Anyway, after these first contacts, three cars stayed for the final round: BMW i3, Kia Soul EV 30 kWh, and Renault Zoe R400, in that order.

I really love(d) the i3, for me it is the best EV this side of Tesla, BUT … it is expensive. Scratch that, it is criminally expensive, once you start to add all the toys you want — and there’s plenty to choose from! So, I tried a second-hand unit, and … strange stories developed:

Story One

Me: So, does the car have a warranty?

Salesperson: Yes, one year…

Me: What does it cover?

Salesperson: Engine, gearbox, and battery.

Me: But … engines and gearboxes on EVs virtually never break down, and the battery is covered by the automaker…

Salesperson: ….

Me: So, basically, your warranty doesn’t cover anything.

Salesperson: … (Blushing)…

Me: So, in practice, you do not offer any warranty, am I correct?

Salesperson: No, I mean … (lame excuses).

Story Two

Me: So, you don’t have the car here? But on your website…

Salesperson: No, the boss’s son is driving it.

Me: So, when can I see it?

Salesperson: The boss’s son took it on holidays, so come here 10 days from now.

(Riiight …)

Moving On

So, BMW i3 was out. Kia and Renault remained.

In a Kia dealership outside the big metro areas, I found a nice Kia Soul EV demonstration unit in black and red, just like I would have configured it, but most importantly, with a big, nice discount.

As for Renault dealerships, demonstration units were all accounted for, and if I ordered a new one, I would have to wait 4 months for it, so it was best to forget asking for a big, nice discount, as I had at Kia.

This placed the Kia as cheaper than the Renault, and I liked the Korean — it was better finished, had more space, and … had loads of personality, something I appreciate in a car (the BMW i3 also has oodles of it, but while the German EV is a cross between a Stormtrooper and an angry puppy — about to chew your leg — the Korean reminds me of what Leonard Hofstatder from “The Big Bang Theory” would be look like if he was a car.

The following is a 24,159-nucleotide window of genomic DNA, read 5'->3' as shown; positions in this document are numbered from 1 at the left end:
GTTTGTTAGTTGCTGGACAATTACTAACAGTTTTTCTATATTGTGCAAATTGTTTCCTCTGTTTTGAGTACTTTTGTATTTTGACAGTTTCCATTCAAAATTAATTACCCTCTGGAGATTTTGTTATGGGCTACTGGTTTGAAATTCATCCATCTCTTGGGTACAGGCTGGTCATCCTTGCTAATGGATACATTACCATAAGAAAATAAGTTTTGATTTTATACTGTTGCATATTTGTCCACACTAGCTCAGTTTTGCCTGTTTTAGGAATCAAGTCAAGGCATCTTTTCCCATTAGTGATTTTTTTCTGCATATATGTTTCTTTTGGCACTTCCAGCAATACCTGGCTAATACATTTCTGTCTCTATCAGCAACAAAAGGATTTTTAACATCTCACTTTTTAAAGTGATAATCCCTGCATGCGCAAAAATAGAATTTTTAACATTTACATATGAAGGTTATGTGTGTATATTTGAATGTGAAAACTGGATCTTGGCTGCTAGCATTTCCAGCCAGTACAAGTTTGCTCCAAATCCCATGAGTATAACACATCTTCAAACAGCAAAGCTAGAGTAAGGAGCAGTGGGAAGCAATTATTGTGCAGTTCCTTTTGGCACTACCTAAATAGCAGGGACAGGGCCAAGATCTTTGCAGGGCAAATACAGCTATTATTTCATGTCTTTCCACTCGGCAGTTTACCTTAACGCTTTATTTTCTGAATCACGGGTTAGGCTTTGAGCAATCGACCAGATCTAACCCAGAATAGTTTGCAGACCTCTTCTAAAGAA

The good thing about the Zoe is that it has more range, but all things considered, including the main trips/commutes to be done, the 180–200 km range of the Soul EV would be enough, especially considering I have a CHAdeMO charger some 8 km from home.

So, the black Kia Soul EV it is.

There’s a new kid in town …

… living on the border between the Lisbon metro area and “Portuguese Texas,” with plenty of bulls, pickup trucks, and farmland.

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Written By

Always interested in the auto industry, particularly in electric cars, Jose has been overviewing the sales evolution of plug-ins through the EV Sales blog since 2012, allowing him to gain an expert view on where EVs are right now and where they are headed in the future. The EV Sales blog has become a go-to source for people interested in electric car sales around the world. Extending that work and expertise, Jose is now a partner in EV-Volumes and works with the European Alternative Fuels Observatory on EV sales matters.